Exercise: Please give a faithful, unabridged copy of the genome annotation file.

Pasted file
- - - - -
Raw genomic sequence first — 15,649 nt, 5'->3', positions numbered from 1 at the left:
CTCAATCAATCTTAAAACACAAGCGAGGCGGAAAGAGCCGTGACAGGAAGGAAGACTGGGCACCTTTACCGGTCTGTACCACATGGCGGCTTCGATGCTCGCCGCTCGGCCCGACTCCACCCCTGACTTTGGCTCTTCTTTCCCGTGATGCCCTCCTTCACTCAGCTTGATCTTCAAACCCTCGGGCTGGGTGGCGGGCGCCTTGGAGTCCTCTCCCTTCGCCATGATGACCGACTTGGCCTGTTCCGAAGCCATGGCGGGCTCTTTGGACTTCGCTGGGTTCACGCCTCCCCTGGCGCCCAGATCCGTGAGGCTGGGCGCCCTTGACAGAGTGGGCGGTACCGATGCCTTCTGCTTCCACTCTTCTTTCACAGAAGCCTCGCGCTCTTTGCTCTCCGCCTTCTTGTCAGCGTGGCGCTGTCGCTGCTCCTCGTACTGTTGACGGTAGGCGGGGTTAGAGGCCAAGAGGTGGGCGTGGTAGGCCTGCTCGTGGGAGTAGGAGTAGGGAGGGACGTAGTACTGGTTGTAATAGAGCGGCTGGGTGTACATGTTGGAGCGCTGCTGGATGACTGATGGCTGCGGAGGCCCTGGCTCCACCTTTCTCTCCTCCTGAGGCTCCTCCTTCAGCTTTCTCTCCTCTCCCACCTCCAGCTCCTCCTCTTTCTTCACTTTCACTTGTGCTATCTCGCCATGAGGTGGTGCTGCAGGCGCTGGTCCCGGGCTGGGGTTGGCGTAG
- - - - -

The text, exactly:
Raw genomic sequence first — 15,649 nt, 5'->3', positions numbered from 1 at the left:
CTCAATCAATCTTAAAACACAAGCGAGGCGGAAAGAGCCGTGACAGGAAGGAAGACTGGGCACCTTTACCGGTCTGTACCACATGGCGGCTTCGATGCTCGCCGCTCGGCCCGACTCCACCCCTGACTTTGGCTCTTCTTTCCCGTGATGCCCTCCTTCACTCAGCTTGATCTTCAAACCCTCGGGCTGGGTGGCGGGCGCCTTGGAGTCCTCTCCCTTCGCCATGATGACCGACTTGGCCTGTTCCGAAGCCATGGCGGGCTCTTTGGACTTCGCTGGGTTCACGCCTCCCCTGGCGCCCAGATCCGTGAGGCTGGGCGCCCTTGACAGAGTGGGCGGTACCGATGCCTTCTGCTTCCACTCTTCTTTCACAGAAGCCTCGCGCTCTTTGCTCTCCGCCTTCTTGTCAGCGTGGCGCTGTCGCTGCTCCTCGTACTGTTGACGGTAGGCGGGGTTAGAGGCCAAGAGGTGGGCGTGGTAGGCCTGCTCGTGGGAGTAGGAGTAGGGAGGGACGTAGTACTGGTTGTAATAGAGCGGCTGGGTGTACATGTTGGAGCGCTGCTGGATGACTGATGGCTGCGGAGGCCCTGGCTCCACCTTTCTCTCCTCCTGAGGCTCCTCCTTCAGCTTTCTCTCCTCTCCCACCTCCAGCTCCTCCTCTTTCTTCACTTTCACTTGTGCTATCTCGCCATGAGGTGGTGCTGCAGGCGCTGGTCCCGGGCTGGGGTTGGCGTAG